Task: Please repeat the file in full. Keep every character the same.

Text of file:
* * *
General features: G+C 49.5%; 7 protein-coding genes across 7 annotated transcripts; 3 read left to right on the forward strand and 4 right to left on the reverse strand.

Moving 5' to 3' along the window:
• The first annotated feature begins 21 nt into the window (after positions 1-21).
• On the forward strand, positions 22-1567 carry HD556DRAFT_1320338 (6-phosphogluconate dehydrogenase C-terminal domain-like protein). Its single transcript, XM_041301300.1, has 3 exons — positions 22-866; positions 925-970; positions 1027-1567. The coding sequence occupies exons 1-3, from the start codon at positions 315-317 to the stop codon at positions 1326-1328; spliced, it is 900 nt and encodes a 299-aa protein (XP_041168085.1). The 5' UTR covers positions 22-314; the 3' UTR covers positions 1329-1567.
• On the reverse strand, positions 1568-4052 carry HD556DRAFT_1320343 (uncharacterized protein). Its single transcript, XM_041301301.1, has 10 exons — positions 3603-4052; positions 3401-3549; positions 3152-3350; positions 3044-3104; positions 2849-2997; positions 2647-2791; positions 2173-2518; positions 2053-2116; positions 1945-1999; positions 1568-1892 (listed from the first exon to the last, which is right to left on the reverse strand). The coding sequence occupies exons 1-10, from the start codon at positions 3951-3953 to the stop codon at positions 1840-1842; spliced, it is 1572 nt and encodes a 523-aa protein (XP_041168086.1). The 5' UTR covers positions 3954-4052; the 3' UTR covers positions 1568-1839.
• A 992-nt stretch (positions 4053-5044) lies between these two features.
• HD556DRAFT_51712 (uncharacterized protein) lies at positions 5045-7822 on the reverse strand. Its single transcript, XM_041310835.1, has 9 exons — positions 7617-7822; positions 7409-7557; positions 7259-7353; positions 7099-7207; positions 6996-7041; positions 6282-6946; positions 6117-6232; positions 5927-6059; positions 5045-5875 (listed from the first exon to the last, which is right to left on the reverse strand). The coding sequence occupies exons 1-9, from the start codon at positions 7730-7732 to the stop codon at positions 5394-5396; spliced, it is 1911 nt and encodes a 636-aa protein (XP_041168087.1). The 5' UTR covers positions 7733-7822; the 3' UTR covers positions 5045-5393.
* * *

General features: G+C 49.5%; 7 protein-coding genes across 7 annotated transcripts; 3 read left to right on the forward strand and 4 right to left on the reverse strand.

Moving 5' to 3' along the window:
• The first annotated feature begins 21 nt into the window (after positions 1-21).
• On the forward strand, positions 22-1567 carry HD556DRAFT_1320338 (6-phosphogluconate dehydrogenase C-terminal domain-like protein). Its single transcript, XM_041301300.1, has 3 exons — positions 22-866; positions 925-970; positions 1027-1567. The coding sequence occupies exons 1-3, from the start codon at positions 315-317 to the stop codon at positions 1326-1328; spliced, it is 900 nt and encodes a 299-aa protein (XP_041168085.1). The 5' UTR covers positions 22-314; the 3' UTR covers positions 1329-1567.
• On the reverse strand, positions 1568-4052 carry HD556DRAFT_1320343 (uncharacterized protein). Its single transcript, XM_041301301.1, has 10 exons — positions 3603-4052; positions 3401-3549; positions 3152-3350; positions 3044-3104; positions 2849-2997; positions 2647-2791; positions 2173-2518; positions 2053-2116; positions 1945-1999; positions 1568-1892 (listed from the first exon to the last, which is right to left on the reverse strand). The coding sequence occupies exons 1-10, from the start codon at positions 3951-3953 to the stop codon at positions 1840-1842; spliced, it is 1572 nt and encodes a 523-aa protein (XP_041168086.1). The 5' UTR covers positions 3954-4052; the 3' UTR covers positions 1568-1839.
• A 992-nt stretch (positions 4053-5044) lies between these two features.
• HD556DRAFT_51712 (uncharacterized protein) lies at positions 5045-7822 on the reverse strand. Its single transcript, XM_041310835.1, has 9 exons — positions 7617-7822; positions 7409-7557; positions 7259-7353; positions 7099-7207; positions 6996-7041; positions 6282-6946; positions 6117-6232; positions 5927-6059; positions 5045-5875 (listed from the first exon to the last, which is right to left on the reverse strand). The coding sequence occupies exons 1-9, from the start codon at positions 7730-7732 to the stop codon at positions 5394-5396; spliced, it is 1911 nt and encodes a 636-aa protein (XP_041168087.1). The 5' UTR covers positions 7733-7822; the 3' UTR covers positions 5045-5393.